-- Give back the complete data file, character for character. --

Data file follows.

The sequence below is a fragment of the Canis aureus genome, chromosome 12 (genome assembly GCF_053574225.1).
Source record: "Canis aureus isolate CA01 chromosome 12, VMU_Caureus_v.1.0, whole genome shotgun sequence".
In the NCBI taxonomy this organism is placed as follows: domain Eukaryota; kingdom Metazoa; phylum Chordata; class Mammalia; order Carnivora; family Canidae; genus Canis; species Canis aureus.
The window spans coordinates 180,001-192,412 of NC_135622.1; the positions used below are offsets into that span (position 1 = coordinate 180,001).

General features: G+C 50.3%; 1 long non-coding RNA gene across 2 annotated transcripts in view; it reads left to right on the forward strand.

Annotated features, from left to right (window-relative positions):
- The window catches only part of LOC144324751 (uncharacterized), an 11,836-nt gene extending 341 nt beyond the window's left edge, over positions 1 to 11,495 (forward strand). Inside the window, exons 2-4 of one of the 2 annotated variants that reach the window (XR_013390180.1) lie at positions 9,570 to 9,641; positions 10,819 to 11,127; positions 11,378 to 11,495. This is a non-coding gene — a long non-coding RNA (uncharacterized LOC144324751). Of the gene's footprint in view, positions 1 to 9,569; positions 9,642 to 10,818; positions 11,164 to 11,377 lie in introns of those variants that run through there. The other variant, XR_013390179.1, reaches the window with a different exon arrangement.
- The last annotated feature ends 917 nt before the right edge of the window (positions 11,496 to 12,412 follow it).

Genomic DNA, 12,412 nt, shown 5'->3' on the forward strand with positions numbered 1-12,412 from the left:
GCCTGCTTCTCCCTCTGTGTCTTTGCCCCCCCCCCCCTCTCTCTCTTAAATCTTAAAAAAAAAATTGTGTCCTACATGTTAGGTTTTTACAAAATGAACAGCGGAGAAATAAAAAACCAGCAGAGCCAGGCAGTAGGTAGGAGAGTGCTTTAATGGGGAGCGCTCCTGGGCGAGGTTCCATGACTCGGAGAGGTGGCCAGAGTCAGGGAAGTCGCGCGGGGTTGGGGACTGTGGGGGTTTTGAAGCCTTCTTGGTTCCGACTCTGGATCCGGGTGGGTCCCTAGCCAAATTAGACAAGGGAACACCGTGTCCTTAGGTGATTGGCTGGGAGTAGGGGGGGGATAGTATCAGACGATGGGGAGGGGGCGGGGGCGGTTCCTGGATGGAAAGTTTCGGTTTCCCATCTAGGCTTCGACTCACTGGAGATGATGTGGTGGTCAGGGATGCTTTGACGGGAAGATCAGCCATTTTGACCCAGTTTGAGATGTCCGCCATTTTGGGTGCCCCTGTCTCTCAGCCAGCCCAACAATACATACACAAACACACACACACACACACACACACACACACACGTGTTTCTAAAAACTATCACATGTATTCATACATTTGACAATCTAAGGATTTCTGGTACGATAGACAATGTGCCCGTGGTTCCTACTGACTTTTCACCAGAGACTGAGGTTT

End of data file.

The sequence below is a fragment of the Canis aureus genome, chromosome 12 (genome assembly GCF_053574225.1).
Source record: "Canis aureus isolate CA01 chromosome 12, VMU_Caureus_v.1.0, whole genome shotgun sequence".
In the NCBI taxonomy this organism is placed as follows: domain Eukaryota; kingdom Metazoa; phylum Chordata; class Mammalia; order Carnivora; family Canidae; genus Canis; species Canis aureus.
The window spans coordinates 180,001-192,412 of NC_135622.1; the positions used below are offsets into that span (position 1 = coordinate 180,001).

General features: G+C 50.3%; 1 long non-coding RNA gene across 2 annotated transcripts in view; it reads left to right on the forward strand.

Annotated features, from left to right (window-relative positions):
- The window catches only part of LOC144324751 (uncharacterized), an 11,836-nt gene extending 341 nt beyond the window's left edge, over positions 1 to 11,495 (forward strand). Inside the window, exons 2-4 of one of the 2 annotated variants that reach the window (XR_013390180.1) lie at positions 9,570 to 9,641; positions 10,819 to 11,127; positions 11,378 to 11,495. This is a non-coding gene — a long non-coding RNA (uncharacterized LOC144324751). Of the gene's footprint in view, positions 1 to 9,569; positions 9,642 to 10,818; positions 11,164 to 11,377 lie in introns of those variants that run through there. The other variant, XR_013390179.1, reaches the window with a different exon arrangement.
- The last annotated feature ends 917 nt before the right edge of the window (positions 11,496 to 12,412 follow it).

Genomic DNA, 12,412 nt, shown 5'->3' on the forward strand with positions numbered 1-12,412 from the left:
GCCTGCTTCTCCCTCTGTGTCTTTGCCCCCCCCCCCCTCTCTCTCTTAAATCTTAAAAAAAAAATTGTGTCCTACATGTTAGGTTTTTACAAAATGAACAGCGGAGAAATAAAAAACCAGCAGAGCCAGGCAGTAGGTAGGAGAGTGCTTTAATGGGGAGCGCTCCTGGGCGAGGTTCCATGACTCGGAGAGGTGGCCAGAGTCAGGGAAGTCGCGCGGGGTTGGGGACTGTGGGGGTTTTGAAGCCTTCTTGGTTCCGACTCTGGATCCGGGTGGGTCCCTAGCCAAATTAGACAAGGGAACACCGTGTCCTTAGGTGATTGGCTGGGAGTAGGGGGGGGATAGTATCAGACGATGGGGAGGGGGCGGGGGCGGTTCCTGGATGGAAAGTTTCGGTTTCCCATCTAGGCTTCGACTCACTGGAGATGATGTGGTGGTCAGGGATGCTTTGACGGGAAGATCAGCCATTTTGACCCAGTTTGAGATGTCCGCCATTTTGGGTGCCCCTGTCTCTCAGCCAGCCCAACAATACATACACAAACACACACACACACACACACACACACACACACGTGTTTCTAAAAACTATCACATGTATTCATACATTTGACAATCTAAGGATTTCTGGTACGATAGACAATGTGCCCGTGGTTCCTACTGACTTTTCACCAGAGACTGAGGTTT